The Dancing Puritan

Friday, June 13, 2014

Are Heaven and Hell Married or Divorced?

Last night my wife and I enjoyed Max McLean's theatrical production of the C.S. Lewis classic, The Great Divorce. We found the production to be fascinating and well done. 

Max McLean writes that The Great Divorce "is a response to William Blake's The Marriage of Heaven and Hell where the poet tried to imagine a point at which the difference between good and evil will somehow be resolved. That promoted Lewis to write of their final divorce." 

As part of the set were images of book and clock filled shelves. As the play ended, the clocks chimed in unison. I found myself staring at the clocks and I was struck by their message. The hour is coming and it is sooner that I can even imagine.

If you have read The Great Divorce then you are aware that things, even on the outskirts of heaven, are different than they are on earth. For example the grass is hard to walk on. It sticks the bare feet of those who are not solid. 

A recurring theme in the writings of C.S. Lewis is the difference between shadows and realities. When a mere Earthling looks at and walks on grass, he is really seeing and walking on shadow-grass (if you will). It is a picture and the grass is real but it is lacking ultimate reality. In The Great Divorce, even the periphery of heaven displays a reality that shocks one's system. The Earthling is accustomed to playing with shadows, temporal things. He has no capacity to walk on ultimate grass and smell ultimate fragrances in an ultimate way. Yes, the Christian, by faith, sees, tastes, touches, and embraces a reality beyond the shadow-reality and rejoices in God. However, he is not yet at full capacity to really walk, drink, smell, taste, and touch. Heaven is a place of ultimate reality.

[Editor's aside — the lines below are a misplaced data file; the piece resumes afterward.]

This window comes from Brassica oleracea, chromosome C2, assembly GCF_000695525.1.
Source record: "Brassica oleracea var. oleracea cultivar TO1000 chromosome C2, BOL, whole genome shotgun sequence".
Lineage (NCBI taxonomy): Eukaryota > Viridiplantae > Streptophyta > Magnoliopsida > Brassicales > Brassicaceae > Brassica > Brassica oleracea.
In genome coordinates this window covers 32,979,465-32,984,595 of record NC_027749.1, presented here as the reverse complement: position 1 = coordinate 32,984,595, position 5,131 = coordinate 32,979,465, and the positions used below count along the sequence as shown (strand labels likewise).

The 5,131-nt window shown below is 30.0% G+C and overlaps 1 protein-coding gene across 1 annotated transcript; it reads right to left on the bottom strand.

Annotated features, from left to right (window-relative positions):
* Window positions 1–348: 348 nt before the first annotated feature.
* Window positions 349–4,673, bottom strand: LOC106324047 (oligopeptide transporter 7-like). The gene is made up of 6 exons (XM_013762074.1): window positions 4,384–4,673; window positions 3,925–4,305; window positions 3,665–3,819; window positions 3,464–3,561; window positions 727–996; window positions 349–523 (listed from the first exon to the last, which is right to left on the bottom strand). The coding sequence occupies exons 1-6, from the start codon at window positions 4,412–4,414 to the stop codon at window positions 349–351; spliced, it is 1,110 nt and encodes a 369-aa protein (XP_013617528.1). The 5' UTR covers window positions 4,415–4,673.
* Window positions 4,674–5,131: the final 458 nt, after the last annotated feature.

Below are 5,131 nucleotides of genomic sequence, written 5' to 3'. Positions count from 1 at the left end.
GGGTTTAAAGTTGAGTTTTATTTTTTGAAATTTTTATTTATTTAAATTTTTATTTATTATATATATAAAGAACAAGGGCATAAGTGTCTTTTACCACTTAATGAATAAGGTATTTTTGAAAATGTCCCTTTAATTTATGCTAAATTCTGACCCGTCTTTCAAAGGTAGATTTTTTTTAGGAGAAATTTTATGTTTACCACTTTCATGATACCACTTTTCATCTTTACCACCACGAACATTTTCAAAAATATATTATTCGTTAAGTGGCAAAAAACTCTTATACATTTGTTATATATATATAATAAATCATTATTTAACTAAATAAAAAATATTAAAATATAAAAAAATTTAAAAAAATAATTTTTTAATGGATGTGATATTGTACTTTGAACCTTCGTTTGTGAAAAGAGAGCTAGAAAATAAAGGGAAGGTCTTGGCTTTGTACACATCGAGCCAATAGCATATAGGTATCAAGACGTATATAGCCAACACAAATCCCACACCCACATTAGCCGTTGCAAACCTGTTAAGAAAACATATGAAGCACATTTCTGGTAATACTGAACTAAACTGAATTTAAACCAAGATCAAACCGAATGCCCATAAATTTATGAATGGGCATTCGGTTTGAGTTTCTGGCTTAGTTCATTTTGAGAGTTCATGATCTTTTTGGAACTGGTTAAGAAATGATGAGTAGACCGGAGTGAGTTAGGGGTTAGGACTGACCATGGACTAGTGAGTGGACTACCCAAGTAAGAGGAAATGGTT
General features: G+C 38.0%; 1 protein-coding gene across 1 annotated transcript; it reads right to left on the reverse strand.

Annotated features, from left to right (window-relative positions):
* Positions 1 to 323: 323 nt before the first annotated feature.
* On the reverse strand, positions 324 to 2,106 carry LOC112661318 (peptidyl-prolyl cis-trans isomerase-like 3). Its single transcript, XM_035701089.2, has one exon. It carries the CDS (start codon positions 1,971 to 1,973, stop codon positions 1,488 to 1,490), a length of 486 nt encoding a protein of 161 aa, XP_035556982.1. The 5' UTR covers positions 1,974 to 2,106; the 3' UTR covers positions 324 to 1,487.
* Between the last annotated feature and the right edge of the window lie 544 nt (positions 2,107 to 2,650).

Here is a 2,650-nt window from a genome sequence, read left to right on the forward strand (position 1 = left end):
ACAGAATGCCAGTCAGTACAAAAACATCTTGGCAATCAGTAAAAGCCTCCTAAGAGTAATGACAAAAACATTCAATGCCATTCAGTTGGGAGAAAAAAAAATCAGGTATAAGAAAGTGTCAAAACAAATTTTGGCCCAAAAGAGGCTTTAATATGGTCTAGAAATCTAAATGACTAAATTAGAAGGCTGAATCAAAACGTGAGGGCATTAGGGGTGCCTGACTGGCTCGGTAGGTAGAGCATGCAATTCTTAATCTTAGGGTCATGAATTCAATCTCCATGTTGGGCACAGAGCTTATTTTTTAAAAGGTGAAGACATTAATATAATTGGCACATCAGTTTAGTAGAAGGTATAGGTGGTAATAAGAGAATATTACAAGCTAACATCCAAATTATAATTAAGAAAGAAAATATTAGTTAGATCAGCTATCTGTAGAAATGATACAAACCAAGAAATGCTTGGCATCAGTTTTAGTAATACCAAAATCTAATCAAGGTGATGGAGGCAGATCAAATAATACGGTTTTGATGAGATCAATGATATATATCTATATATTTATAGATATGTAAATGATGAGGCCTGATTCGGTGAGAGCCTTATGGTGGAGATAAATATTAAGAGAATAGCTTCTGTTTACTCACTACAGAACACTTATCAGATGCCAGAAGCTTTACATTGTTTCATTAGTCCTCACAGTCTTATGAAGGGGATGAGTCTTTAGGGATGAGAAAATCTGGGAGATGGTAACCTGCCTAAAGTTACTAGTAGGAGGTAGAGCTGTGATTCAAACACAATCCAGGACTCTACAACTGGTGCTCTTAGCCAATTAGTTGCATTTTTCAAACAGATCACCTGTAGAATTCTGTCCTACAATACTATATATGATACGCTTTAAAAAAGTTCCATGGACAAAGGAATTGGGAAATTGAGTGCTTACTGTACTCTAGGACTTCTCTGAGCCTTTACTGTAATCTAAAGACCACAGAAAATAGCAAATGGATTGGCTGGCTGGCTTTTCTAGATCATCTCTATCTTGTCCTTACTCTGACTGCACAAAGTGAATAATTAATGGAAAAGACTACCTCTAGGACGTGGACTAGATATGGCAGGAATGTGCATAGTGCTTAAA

Yes, there is more going on in The Great Divorce with the characters--some of which are solid (heavenly) and others, which are ghostly (hellish). However, the message of real grass, real, water, real apples, and real love is striking. Yes, what we have now, under the sun, is real-but it is not real in the ultimate sense. We are now able to touch our shadow things and we should touch and enjoy them. However, we cannot take shadows to heaven and we must not make them idols of the heart. As has been often said, even the good things of this life make for terrible gods.

Heaven is a place of expanded capacity for joy. Hell, as Lewis graphically displays, is a small place for small people where joy is absent and one's capacity for suffering is expanded.

O LORD, make me know my end and what is the measure of my days; let me know how fleeting I am! Behold, you have made my days a few handbreadths, and my lifetime is as nothing before you. Surely all mankind stands as a mere breath! Surely a man goes about as a shadow! Surely for nothing they are in turmoil; man heaps up wealth and does not know who will gather. Psalm 39:4-6 ESV

The Great Divorce was adapted for the stage by Max McLean and Brian Watkins. McLean is the Artistic Director for the Fellowship for Performing Arts. He is well known for narrating the Bible. He has also narrated Pilgrim's Progress, Here I Stand, Sinners in the Hands of an Angry God and other classic works. He has acted in many roles and he has won numerous awards. Though he does not act in The Great Divorce he does come to the stage for a discussion with the audience. I enjoyed his audience interaction very much.

The Great Divorce runs through Sunday at the Alliance Stage of the Woodruff Arts Center. To learn more visit: For a national tour schedule visit